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Entrepreneurs benefit from Dutch government support for business abroad

Entrepreneurs have benefited from the Dutch Ministry of Economic Affairs, Agriculture and Innovation’s programme [email protected] But according to an evaluation by PricewaterhouseCoopers Advisory N.V., commissioned by the Ministry, the programme could have been more effective in some areas.

In the period 2007 to 2011 the subsidy programme offered support to groups of businesses and knowledge institutes wishing to operate internationally, especially on those markets where government plays an important role. The successor to [email protected], Partners for International Business, has kept the strong elements of [email protected], but in this new programme, government and the private sector will no longer be working together in a subsidy relationship.

The Ministry’s aim is to provide support to businesses in promising sectors on foreign markets. The evaluation has shown that the [email protected] programme was relevant in achieving this aim.
Positioning of the Dutch private sector

Entrepreneurs felt that the greatest benefits of the [email protected] programme were that it raised their profile abroad and allowed them to expand their international network. This led to a better positioning of the Dutch private sector. Some of the companies participating indicated that without the [email protected] programme they would not have carried out certain activities, or at least not completely. Entrepreneurs did not see the administrative burden associated with the programme as disproportionate.

Government support consisted of subsidies, economic diplomacy and bilateral cooperation on policy. By deploying the diplomatic network of foreign posts and through bilateral cooperation, the Dutch Government can open doors for businesses in markets which are difficult to access.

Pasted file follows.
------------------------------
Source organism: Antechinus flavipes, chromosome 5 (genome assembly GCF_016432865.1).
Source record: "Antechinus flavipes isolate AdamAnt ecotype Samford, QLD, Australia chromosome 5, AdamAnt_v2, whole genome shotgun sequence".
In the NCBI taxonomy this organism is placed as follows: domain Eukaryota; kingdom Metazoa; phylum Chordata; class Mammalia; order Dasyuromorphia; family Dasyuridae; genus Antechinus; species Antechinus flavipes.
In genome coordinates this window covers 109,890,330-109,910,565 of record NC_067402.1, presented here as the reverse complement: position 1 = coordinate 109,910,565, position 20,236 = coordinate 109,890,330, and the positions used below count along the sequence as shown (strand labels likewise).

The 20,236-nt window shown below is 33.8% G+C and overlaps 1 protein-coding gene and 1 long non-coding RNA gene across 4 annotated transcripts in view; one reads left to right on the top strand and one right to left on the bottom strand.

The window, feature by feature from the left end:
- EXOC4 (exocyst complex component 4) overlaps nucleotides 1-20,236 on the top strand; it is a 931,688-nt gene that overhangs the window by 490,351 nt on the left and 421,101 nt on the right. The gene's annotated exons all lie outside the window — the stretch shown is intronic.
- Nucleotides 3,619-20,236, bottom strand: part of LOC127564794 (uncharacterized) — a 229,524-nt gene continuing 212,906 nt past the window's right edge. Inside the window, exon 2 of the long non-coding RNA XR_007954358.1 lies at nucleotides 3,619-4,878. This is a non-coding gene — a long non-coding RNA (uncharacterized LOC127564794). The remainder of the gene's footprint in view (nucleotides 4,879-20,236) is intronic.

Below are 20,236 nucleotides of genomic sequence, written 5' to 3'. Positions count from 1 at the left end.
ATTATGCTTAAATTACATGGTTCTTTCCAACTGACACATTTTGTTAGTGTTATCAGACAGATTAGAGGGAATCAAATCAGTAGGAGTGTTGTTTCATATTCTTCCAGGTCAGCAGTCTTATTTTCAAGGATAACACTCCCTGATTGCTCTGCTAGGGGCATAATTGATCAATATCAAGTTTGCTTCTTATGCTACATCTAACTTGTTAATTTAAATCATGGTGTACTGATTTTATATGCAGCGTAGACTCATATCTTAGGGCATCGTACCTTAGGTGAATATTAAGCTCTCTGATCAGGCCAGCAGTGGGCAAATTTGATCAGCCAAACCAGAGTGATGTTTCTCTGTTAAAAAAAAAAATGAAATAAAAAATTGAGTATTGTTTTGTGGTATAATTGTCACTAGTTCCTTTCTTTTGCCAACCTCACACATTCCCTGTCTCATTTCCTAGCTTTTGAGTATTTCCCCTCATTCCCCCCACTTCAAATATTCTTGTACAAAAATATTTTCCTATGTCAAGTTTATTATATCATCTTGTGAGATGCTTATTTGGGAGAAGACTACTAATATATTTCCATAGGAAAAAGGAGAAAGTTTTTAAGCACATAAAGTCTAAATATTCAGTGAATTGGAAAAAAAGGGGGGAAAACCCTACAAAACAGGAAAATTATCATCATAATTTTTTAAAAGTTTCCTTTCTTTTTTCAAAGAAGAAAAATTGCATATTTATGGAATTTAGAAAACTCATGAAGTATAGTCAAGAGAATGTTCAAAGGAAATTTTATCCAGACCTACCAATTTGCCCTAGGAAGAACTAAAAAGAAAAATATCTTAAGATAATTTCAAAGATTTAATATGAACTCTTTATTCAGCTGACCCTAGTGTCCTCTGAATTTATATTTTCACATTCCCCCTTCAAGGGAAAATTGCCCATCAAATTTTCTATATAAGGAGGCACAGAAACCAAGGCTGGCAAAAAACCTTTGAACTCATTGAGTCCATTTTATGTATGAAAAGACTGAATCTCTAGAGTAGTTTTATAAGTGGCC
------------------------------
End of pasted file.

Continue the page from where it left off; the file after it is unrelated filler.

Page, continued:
Partners for International Business

The new programme Partners for International Business, introduced on 16 February 2012, offers greater customisation and flexibility, and a more active and clearer role for government as partner and not as subsidising body. In the new approach there is also greater emphasis on public-private cooperation, with more flexible and active support for businesses from government, and from the private sector more serious commitment and a larger financial contribution.

Partners for International Business must position groups of businesses, especially those in the top sectors, in high-potential foreign markets, and support businesses in obtaining access to these markets. This requires a sophisticated, strategic, phased plan rather than single trade missions or incidental participation in trade fairs, with the government taking on those activities that are not possible for the private sector. This is one of the instruments of economic diplomacy that must lead to the strengthening of international competitive strength of the Dutch private sector.